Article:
If f is differentiable at a point x0, then f must also be continuous at x0. In particular, any differentiable function must be continuous at every point in its domain. The converse does not hold: a continuous function need not be differentiable. For example, a function with a bend, cusp, or vertical tangent may be continuous, but fails to be differentiable at the location of the anomaly.
Most functions that occur in practice have derivatives at all points or at almost every point. However, a result of Stefan Banach states that the set of functions that have a derivative at some point is a meagre set in the space of all continuous functions. Informally, this means that differentiable functions are very atypical among continuous functions. The first known example of a function that is continuous everywhere but differentiable nowhere is the Weierstrass function.
A function is said to be continuously differentiable if the derivative exists and is itself a continuous function. Although the derivative of a differentiable function never has a jump discontinuity, it is possible for the derivative to have an essential discontinuity. For example, the function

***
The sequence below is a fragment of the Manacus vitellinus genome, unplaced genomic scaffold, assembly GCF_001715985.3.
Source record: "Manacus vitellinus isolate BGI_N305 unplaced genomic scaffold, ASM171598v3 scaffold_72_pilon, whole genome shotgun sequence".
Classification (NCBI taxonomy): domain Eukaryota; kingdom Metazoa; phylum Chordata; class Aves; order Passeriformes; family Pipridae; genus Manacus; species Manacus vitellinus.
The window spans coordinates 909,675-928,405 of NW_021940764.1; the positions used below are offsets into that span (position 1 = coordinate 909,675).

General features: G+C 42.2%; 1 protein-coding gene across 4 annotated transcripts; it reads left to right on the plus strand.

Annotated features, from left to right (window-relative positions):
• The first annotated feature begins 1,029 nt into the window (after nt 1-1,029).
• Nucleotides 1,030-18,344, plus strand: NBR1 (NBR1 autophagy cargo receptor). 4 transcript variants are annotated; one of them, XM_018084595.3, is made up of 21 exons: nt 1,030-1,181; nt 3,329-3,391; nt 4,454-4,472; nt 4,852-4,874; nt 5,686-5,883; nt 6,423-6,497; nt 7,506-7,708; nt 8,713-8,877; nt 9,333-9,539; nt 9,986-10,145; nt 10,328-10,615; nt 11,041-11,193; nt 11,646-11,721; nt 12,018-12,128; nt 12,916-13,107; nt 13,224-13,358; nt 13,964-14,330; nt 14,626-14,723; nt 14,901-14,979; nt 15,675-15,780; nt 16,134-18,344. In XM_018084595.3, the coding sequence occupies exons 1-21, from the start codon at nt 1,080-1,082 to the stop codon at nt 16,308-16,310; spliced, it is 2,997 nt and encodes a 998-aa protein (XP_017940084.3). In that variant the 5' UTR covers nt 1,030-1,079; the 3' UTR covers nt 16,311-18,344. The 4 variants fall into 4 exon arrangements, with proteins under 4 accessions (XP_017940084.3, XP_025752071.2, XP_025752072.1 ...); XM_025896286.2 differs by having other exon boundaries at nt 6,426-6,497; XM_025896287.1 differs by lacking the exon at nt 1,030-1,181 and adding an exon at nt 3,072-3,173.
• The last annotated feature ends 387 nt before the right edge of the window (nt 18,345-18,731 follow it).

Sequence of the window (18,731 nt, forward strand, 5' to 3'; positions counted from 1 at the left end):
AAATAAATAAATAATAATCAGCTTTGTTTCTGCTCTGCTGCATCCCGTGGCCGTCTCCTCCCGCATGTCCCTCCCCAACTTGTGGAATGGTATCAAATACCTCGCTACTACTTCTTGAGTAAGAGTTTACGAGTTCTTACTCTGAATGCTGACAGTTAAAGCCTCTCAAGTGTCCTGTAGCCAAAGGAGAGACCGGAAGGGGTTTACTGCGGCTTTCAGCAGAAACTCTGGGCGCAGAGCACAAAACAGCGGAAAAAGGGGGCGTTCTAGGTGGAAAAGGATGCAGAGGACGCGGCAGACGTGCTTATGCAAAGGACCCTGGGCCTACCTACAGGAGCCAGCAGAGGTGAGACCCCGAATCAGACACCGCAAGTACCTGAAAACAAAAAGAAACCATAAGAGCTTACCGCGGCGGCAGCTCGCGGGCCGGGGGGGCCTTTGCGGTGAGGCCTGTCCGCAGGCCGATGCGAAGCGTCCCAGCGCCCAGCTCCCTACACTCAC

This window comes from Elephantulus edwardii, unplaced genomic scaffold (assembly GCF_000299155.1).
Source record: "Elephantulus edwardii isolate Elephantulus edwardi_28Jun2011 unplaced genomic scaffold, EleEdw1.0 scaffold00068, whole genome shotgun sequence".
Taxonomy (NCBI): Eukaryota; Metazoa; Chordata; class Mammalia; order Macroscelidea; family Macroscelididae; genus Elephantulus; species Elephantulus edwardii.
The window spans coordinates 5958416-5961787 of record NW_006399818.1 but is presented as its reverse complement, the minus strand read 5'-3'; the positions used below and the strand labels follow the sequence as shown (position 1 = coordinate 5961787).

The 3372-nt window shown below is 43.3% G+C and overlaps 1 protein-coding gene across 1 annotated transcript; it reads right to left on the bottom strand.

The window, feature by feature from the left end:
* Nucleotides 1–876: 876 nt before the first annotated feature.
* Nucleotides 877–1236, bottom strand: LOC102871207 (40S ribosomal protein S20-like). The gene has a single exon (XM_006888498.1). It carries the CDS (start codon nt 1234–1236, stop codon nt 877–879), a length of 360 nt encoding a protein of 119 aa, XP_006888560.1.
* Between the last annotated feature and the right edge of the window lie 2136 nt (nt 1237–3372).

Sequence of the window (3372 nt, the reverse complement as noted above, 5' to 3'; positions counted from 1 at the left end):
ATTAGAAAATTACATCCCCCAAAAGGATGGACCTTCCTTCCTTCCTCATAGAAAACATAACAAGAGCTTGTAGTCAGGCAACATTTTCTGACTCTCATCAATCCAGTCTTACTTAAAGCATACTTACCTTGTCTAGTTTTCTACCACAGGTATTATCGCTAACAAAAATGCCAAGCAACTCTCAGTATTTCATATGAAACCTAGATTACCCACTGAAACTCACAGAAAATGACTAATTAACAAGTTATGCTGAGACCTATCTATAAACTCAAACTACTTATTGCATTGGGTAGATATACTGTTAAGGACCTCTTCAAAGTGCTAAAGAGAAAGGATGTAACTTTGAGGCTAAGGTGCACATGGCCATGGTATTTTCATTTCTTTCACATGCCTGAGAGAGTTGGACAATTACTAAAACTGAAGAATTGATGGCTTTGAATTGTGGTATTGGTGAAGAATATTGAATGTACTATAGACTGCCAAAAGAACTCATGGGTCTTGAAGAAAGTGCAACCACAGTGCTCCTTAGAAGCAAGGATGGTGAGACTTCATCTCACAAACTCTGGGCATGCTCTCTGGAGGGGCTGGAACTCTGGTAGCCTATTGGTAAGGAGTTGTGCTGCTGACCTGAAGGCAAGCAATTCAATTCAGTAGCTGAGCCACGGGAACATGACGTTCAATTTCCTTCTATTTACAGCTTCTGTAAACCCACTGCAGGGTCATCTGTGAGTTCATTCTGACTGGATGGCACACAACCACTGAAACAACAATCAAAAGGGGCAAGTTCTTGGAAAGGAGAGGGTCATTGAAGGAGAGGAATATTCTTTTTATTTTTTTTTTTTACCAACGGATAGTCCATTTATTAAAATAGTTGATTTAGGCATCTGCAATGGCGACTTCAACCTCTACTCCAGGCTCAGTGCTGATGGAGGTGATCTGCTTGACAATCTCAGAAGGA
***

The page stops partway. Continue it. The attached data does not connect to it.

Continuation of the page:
Similarly to how continuous functions are said to be of class continuously differentiable functions are sometimes said to be of class . A function is of class if the first and second derivative of the function both exist and are continuous. More generally, a function is said to be of class if the first derivatives all exist and are continuous. If derivatives exist for all positive integers the function is smooth or equivalently, of class
Differentiability in higher dimensions
If a function is differentiable at x0, then all of the partial derivatives exist at x0, and the linear map J is given by the Jacobian matrix, an n × m matrix in this case. A similar formulation of the higher-dimensional derivative is provided by the fundamental increment lemma found in single-variable calculus.
If all the partial derivatives of a function exist in a neighborhood of a point x0 and are continuous at the point x0, then the function is differentiable at that point x0.